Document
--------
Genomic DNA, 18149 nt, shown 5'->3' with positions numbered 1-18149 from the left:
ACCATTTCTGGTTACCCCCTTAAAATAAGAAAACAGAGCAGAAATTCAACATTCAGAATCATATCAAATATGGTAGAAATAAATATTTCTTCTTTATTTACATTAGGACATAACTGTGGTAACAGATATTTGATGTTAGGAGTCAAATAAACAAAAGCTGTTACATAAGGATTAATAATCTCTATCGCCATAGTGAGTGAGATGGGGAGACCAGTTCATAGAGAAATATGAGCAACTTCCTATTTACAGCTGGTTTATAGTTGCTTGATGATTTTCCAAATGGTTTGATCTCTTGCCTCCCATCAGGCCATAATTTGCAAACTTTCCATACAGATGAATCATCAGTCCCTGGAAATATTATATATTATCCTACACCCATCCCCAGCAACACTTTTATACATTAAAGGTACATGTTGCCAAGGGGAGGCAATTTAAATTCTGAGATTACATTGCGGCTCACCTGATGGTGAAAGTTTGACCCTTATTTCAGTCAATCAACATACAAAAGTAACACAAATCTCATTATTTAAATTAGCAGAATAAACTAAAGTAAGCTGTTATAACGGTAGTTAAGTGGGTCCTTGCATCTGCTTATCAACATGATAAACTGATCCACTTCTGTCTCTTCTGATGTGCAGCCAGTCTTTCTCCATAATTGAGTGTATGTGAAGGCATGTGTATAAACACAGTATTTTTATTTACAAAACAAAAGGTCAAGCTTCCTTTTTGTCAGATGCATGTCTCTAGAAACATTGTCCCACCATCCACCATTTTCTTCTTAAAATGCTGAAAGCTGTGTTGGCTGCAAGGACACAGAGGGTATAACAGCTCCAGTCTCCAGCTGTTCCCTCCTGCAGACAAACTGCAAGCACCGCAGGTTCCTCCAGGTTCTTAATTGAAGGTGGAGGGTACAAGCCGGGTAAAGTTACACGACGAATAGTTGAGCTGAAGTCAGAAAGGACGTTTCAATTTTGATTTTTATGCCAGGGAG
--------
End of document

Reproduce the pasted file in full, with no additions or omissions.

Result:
Genomic DNA, 18149 nt, shown 5'->3' with positions numbered 1-18149 from the left:
ACCATTTCTGGTTACCCCCTTAAAATAAGAAAACAGAGCAGAAATTCAACATTCAGAATCATATCAAATATGGTAGAAATAAATATTTCTTCTTTATTTACATTAGGACATAACTGTGGTAACAGATATTTGATGTTAGGAGTCAAATAAACAAAAGCTGTTACATAAGGATTAATAATCTCTATCGCCATAGTGAGTGAGATGGGGAGACCAGTTCATAGAGAAATATGAGCAACTTCCTATTTACAGCTGGTTTATAGTTGCTTGATGATTTTCCAAATGGTTTGATCTCTTGCCTCCCATCAGGCCATAATTTGCAAACTTTCCATACAGATGAATCATCAGTCCCTGGAAATATTATATATTATCCTACACCCATCCCCAGCAACACTTTTATACATTAAAGGTACATGTTGCCAAGGGGAGGCAATTTAAATTCTGAGATTACATTGCGGCTCACCTGATGGTGAAAGTTTGACCCTTATTTCAGTCAATCAACATACAAAAGTAACACAAATCTCATTATTTAAATTAGCAGAATAAACTAAAGTAAGCTGTTATAACGGTAGTTAAGTGGGTCCTTGCATCTGCTTATCAACATGATAAACTGATCCACTTCTGTCTCTTCTGATGTGCAGCCAGTCTTTCTCCATAATTGAGTGTATGTGAAGGCATGTGTATAAACACAGTATTTTTATTTACAAAACAAAAGGTCAAGCTTCCTTTTTGTCAGATGCATGTCTCTAGAAACATTGTCCCACCATCCACCATTTTCTTCTTAAAATGCTGAAAGCTGTGTTGGCTGCAAGGACACAGAGGGTATAACAGCTCCAGTCTCCAGCTGTTCCCTCCTGCAGACAAACTGCAAGCACCGCAGGTTCCTCCAGGTTCTTAATTGAAGGTGGAGGGTACAAGCCGGGTAAAGTTACACGACGAATAGTTGAGCTGAAGTCAGAAAGGACGTTTCAATTTTGATTTTTATGCCAGGGAG